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Post-Traumatic Stress Disorder of World War I

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Post-Traumatic Stress Disorder of World War I The soldiers that fought during World War I faced many difficulties during the war. These difficulties included day to day combat, little or no food for days at a time, health issues that arose from the poor conditions, and having to deal with the mental strain of the war. Your average person either knows or has heard of these difficulties, but the average person probably doesn’t know about the problems these soldiers face upon their return home. The main problem for returning soldiers is what we now call post-traumatic stress disorder or PTSD. According to the American Psychiatric Association, post-traumatic stress disorder refers to an anxiety disorder that some people get after witnessing or experiencing a traumatic event. To give further detail of the disorder the APA also classifies an anxiety disorder as a mental illness in which the sufferer feels an exceptional level of fear and apprehension. The APA also states that any event that causes a person to experience intense fear, horror, or helplessness can lead to post-traumatic stress disorder. In order to be officially diagnosed a person must meet the criteria of having the required number of reexperiencing, hyperarousal, and avoidance/numbing symptoms. To be officially diagnosed the person must experience one of the five reexperiencing symptoms, two of the five hyperarousal symptoms, and three of the seven avoidance/numbing symptoms. The five reexperiencing symptoms are having intrusive memories of the event, having recurrent dreams of the event, times when the person believes the event is happening again, intense distress when reminded of the event, and intense reactions when reminded of the events. The hyperarousal symptoms are difficulty falling or staying asleep, irritability or outbursts of anger, difficulty concentrating, hypervigilance or feeling on the edge, and exaggerated startle response or overreacting to things like loud noises. The avoidance/numbing symptoms include attempts to avoid thoughts, feelings, and conversations about the event, avoiding activities, places, or people that causes memories of the event, inability to remember an important part of the event, reduces interest in activities, detachment or estrangement from others, restricted range of emotions, and a sense of a foreshortened future. The term post-traumatic stress disorder was not yet identified or acknowledge at the time of the war, nor was it recognized as a serious mental illness while any of the World War I veterans were still alive. Do to this fact; many of the statistics on post-traumatic stress disorder pertaining to World War I are either based on the little documented cases or from statistics of more modern wars. With this being said, the numbers about post-traumatic stress disorders of World War I are not nor will they ever be one hundred percent accurate. Although there is a clear and precise definition and criteria to be diagnosed, the term post-traumatic stress disorder did not become an official psychiatric diagnosis until 1980, when it appeared in the Diagnostic and Statistical Manual of Mental Disorders, the American Psychiatric Association’s list of mental illnesses and their symptoms. Although the official term did not exist, the soldiers still experienced the effects of the disorder. Throughout the years the same illness has had many different names. The names of the disease include melancholia or insanity during the revolutionary era, soldier’s heart or irritable heart during the American Civil War, shell shock during World War I, and finally battle fatigue or exhaustion during World War II and Vietnam, before officially being named post-traumatic stress disorder. During World War I most of the medical profession did not even recognize “shell shock” as a serious or real mental illness. Due to this condition being poorly understood many soldiers who did suffer from it were never diagnosed or properly treated. Now that historians and the medical profession has looked back at the suicide rates at the time or the war and the years after, it has been determined that a large number of them could have been prevented, if post-traumatic stress disorder had been published and accepted by society. Many soldiers who fought in World War I did not receive the treatment they so badly needed mainly due to the officers in charge of the military. During the war the military leaders from all the countries expressed their dislike in the illness of “shell shock” or post-traumatic stress disorder. The leaders said that if shell shock became an honorable route to escape from the combat of the war, too many soldiers would use it as an excuse and they would no longer have soldiers to fight. Due to this fear the leaders denied to honor very few of the soldiers request to leave the front because of shell shock. Besides the leaders not allowing the soldiers themselves were reluctant to pursue the issue. This is because there were reports that the governments of the involved nations were going to deny pensions to victims of shell shock because no such condition existed. Since there is no statistics kept on post-traumatic stress disorder historians have been forced to used more modern statistics and apply the number to give a relative idea of the number affected in World War I. Using this method it can be assumed that roughly eighteen to thirty percent of the soldiers experienced post-traumatic stress disorder at some point in their life. These numbers vary greatly due to the statistics kept on the Vietnam War. In these studies it was determined that forty percent of the soldiers didn’t experience symptoms until two decades after returning home. Due to this wide time span it is hard to tell exactly how many of the World War I would have still been living to give an accurate number. Another great factor, which raises the estimated number of victims, is that the soldiers in World War I spent much more time on the front lines and experienced a completely different and more graphic war than any other soldier after them. Although the soldiers of World War I have been recognized for their troubles and harsh conditions, as well as they should have, they have not received the recognition of the ongoing battle they faced upon returning home. Today it is accepted and understandable for soldiers to be diagnosed with post-traumatic stress disorder, but back then it was looked down upon for soldiers to have this condition. Due to this many of these soldiers had to face problems on their own and in some cases the stress became too much for the soldiers. I feel like people would have looked differently at the war if they knew of these problems at the time, but since the time has already passed, today’s society needs to give even more recognition and praise to the soldiers who fought in World War I.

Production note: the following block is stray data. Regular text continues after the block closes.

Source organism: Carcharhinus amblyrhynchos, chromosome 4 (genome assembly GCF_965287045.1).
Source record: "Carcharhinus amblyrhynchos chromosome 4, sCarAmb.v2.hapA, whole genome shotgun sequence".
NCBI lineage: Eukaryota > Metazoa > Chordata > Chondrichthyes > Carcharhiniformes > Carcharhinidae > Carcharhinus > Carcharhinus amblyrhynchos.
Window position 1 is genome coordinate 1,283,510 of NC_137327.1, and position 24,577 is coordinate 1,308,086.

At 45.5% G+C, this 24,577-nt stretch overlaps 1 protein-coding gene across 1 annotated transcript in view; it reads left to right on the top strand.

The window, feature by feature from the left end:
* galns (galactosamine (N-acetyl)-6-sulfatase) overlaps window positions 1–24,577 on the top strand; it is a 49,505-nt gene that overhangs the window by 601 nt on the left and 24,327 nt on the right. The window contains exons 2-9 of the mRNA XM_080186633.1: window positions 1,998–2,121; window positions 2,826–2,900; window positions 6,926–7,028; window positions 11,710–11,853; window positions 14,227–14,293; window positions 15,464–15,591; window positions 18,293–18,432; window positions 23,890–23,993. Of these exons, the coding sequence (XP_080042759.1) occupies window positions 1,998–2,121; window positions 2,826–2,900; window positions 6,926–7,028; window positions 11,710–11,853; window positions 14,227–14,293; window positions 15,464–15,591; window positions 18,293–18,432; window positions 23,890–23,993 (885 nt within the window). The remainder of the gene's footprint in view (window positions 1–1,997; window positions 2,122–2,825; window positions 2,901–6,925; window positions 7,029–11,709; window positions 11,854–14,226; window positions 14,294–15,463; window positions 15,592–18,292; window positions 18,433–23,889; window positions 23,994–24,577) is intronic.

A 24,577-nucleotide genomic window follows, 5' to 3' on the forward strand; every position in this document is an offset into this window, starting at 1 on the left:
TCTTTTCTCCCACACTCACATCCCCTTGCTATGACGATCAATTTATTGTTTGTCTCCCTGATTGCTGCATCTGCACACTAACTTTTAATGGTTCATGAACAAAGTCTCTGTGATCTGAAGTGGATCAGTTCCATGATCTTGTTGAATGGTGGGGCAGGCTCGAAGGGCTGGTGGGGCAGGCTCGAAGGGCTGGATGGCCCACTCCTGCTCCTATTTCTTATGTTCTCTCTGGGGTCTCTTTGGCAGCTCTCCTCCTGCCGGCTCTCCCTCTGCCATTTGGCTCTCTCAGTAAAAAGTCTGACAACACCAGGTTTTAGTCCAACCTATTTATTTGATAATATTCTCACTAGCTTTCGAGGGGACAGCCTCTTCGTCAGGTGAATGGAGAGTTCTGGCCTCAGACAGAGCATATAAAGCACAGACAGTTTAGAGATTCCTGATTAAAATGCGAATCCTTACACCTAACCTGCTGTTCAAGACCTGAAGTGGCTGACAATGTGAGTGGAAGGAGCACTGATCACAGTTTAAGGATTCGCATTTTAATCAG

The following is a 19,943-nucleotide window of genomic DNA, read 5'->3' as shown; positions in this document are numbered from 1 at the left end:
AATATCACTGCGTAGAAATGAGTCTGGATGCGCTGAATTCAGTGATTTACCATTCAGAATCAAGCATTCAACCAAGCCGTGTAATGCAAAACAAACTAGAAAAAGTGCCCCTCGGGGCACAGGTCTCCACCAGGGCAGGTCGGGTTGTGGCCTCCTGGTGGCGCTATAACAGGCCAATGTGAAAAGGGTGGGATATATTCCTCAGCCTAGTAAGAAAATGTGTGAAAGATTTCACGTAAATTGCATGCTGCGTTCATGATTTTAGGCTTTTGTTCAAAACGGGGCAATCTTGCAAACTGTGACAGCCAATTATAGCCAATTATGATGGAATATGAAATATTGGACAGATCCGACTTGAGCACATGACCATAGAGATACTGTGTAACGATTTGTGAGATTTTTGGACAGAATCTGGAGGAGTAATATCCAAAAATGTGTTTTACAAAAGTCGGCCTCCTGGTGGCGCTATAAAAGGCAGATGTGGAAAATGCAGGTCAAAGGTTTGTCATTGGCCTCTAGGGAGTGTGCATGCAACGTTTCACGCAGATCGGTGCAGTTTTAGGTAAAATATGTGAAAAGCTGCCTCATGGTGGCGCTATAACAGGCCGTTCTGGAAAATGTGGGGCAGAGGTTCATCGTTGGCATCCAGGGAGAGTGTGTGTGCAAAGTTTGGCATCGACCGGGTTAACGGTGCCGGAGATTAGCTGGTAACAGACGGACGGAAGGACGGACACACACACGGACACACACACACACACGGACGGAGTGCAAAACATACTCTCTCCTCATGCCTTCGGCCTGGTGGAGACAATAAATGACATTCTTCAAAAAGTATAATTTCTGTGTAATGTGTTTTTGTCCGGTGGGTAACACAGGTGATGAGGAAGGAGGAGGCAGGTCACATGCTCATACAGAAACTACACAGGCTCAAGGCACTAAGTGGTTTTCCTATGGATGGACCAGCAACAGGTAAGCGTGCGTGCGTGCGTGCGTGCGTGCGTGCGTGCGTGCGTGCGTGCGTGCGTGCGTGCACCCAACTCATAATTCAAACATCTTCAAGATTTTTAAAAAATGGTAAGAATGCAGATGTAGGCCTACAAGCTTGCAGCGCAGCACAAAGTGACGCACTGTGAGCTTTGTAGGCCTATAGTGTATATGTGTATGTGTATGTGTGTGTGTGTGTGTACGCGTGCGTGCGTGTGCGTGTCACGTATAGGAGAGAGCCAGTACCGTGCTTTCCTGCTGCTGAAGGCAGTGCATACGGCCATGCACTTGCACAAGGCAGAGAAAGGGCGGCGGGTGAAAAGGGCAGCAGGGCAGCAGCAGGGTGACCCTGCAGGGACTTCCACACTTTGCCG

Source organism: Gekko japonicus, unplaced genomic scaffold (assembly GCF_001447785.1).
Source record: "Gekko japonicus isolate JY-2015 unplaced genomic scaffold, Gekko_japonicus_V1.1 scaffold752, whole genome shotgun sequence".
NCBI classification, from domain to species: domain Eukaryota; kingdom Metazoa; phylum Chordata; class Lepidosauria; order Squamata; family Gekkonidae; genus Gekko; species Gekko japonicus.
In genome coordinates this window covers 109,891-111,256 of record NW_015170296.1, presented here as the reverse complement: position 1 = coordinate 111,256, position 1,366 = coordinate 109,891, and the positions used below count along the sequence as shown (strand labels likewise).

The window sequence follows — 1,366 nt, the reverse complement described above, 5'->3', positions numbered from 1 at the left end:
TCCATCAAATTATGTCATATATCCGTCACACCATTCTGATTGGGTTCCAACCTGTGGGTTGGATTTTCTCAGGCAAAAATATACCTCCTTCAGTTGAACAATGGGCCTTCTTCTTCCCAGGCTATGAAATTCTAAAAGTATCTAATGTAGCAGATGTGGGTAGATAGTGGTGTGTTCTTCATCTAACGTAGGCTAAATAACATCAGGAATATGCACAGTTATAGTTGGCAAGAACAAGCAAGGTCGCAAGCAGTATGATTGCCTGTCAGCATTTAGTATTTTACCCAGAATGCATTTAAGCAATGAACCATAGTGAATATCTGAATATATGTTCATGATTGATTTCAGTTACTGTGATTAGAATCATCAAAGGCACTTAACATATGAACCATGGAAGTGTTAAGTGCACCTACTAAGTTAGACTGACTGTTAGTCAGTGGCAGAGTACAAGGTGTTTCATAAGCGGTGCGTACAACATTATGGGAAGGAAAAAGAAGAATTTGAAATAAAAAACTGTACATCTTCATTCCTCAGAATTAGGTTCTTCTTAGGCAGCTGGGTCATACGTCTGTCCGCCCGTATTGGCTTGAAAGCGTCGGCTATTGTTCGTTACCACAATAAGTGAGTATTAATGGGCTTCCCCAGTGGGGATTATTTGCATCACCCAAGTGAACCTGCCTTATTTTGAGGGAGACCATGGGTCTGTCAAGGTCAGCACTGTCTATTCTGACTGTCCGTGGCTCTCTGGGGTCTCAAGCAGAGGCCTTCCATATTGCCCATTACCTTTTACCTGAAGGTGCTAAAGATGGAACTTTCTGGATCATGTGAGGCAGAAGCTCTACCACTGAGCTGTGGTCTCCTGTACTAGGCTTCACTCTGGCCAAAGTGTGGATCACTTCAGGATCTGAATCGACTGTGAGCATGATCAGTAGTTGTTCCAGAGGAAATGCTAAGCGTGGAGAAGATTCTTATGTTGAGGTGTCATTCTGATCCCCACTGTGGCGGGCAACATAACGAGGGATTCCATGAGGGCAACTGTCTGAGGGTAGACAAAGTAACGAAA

Bibliography Page

Barbour, Scott. Post-Traumatic Stress Disorder. San Diego, CA: Reference Point Press, Inc., 2010. Print

Porterfield, Kay Marie. Post-Traumatic Stress Disorder. New York, NY: Facts On File, Inc., 1996. Print

Wilde, Robert. “Casualties of World War I.” The New York Times Company. 2011. Web. 22 April 2011

Epstein, Jack and Miller, Johny. “U.S. Wars and Post-Traumatic Stress Disorder.” SF Gate. SF Gate, 22 June 2005. Web. 19 April 2011

Goldstein, Joshua S. “PTSD.” War and Gender. Cambridge University Press, Sept. 2001. Web. 19 April 2011